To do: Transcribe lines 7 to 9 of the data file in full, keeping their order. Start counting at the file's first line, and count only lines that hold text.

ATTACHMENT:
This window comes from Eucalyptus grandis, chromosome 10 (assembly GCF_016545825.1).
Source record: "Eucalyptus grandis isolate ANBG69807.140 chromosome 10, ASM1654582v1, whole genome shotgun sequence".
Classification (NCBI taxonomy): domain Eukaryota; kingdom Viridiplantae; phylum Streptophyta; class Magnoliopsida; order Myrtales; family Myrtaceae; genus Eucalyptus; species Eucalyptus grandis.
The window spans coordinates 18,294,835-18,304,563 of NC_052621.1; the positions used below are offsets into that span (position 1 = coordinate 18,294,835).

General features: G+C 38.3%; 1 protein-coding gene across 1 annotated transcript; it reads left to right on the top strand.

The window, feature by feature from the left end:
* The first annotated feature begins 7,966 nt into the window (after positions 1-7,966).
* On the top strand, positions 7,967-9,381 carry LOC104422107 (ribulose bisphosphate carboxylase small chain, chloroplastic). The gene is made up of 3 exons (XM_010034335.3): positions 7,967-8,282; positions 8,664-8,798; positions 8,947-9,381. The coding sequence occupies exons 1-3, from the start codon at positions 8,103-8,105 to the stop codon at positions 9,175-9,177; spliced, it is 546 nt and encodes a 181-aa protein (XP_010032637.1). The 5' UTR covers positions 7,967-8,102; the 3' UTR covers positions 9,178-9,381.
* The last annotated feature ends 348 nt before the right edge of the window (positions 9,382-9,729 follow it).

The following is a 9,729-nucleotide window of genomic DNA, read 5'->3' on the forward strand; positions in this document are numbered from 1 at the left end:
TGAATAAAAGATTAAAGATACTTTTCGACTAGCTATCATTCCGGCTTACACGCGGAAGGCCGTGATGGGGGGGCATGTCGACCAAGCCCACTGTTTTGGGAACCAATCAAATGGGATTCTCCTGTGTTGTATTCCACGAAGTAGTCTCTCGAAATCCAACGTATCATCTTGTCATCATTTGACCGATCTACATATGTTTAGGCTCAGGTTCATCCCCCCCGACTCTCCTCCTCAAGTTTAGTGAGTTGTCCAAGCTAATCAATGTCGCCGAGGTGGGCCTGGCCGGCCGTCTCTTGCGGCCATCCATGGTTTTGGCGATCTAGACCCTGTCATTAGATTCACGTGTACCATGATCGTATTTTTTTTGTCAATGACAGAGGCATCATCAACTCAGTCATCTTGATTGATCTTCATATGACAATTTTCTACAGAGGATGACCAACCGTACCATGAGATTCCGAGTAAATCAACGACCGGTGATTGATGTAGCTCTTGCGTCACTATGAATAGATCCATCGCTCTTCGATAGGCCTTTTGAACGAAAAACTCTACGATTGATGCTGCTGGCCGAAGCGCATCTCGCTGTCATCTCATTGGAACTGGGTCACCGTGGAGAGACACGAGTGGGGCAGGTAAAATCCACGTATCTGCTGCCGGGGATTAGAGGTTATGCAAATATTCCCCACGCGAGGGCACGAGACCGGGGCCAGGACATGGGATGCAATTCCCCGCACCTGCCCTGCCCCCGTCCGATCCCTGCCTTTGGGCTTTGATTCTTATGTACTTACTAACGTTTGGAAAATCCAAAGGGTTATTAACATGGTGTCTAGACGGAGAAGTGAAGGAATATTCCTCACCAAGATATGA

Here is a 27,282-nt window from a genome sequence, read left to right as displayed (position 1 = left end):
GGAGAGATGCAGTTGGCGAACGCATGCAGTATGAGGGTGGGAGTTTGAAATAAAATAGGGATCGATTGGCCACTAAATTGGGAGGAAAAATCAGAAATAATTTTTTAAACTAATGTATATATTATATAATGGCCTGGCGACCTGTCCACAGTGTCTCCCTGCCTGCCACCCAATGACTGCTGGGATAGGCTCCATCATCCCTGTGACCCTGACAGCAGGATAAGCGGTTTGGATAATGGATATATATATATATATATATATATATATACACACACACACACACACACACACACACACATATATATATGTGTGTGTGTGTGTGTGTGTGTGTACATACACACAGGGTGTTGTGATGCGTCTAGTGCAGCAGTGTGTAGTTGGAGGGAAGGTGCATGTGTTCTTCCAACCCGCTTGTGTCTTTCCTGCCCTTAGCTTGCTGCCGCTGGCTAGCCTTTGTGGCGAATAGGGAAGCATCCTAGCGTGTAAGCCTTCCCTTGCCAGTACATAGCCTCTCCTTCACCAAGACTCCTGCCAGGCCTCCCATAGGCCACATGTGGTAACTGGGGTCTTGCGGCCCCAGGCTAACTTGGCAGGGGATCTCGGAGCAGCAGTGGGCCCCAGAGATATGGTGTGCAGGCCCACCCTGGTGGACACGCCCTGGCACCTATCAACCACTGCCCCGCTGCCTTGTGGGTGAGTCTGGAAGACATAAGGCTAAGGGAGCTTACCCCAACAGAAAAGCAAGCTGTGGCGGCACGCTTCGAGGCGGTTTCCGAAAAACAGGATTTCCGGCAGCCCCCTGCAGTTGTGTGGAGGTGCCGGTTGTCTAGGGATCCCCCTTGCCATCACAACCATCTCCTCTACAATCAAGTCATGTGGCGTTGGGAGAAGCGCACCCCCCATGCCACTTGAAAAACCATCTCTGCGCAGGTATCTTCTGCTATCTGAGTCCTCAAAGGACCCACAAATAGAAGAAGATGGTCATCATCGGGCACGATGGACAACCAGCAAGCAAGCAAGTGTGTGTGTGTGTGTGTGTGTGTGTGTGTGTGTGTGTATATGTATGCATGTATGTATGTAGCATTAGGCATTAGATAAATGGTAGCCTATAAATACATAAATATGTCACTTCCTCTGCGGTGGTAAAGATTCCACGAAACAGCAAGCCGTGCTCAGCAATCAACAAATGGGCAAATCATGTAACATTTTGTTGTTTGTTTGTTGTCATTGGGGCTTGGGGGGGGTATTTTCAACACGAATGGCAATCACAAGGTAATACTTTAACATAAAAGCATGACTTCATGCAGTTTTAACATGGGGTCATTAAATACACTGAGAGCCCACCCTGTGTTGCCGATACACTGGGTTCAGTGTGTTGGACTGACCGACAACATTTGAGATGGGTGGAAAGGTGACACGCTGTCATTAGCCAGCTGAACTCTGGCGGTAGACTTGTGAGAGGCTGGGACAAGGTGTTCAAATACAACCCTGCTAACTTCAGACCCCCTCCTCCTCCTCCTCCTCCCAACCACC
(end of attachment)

* The first annotated feature begins 7,966 nt into the window (after positions 1-7,966).
* On the top strand, positions 7,967-9,381 carry LOC104422107 (ribulose bisphosphate carboxylase small chain, chloroplastic). The gene is made up of 3 exons (XM_010034335.3): positions 7,967-8,282; positions 8,664-8,798; positions 8,947-9,381. The coding sequence occupies exons 1-3, from the start codon at positions 8,103-8,105 to the stop codon at positions 9,175-9,177; spliced, it is 546 nt and encodes a 181-aa protein (XP_010032637.1). The 5' UTR covers positions 7,967-8,102; the 3' UTR covers positions 9,178-9,381.
* The last annotated feature ends 348 nt before the right edge of the window (positions 9,382-9,729 follow it).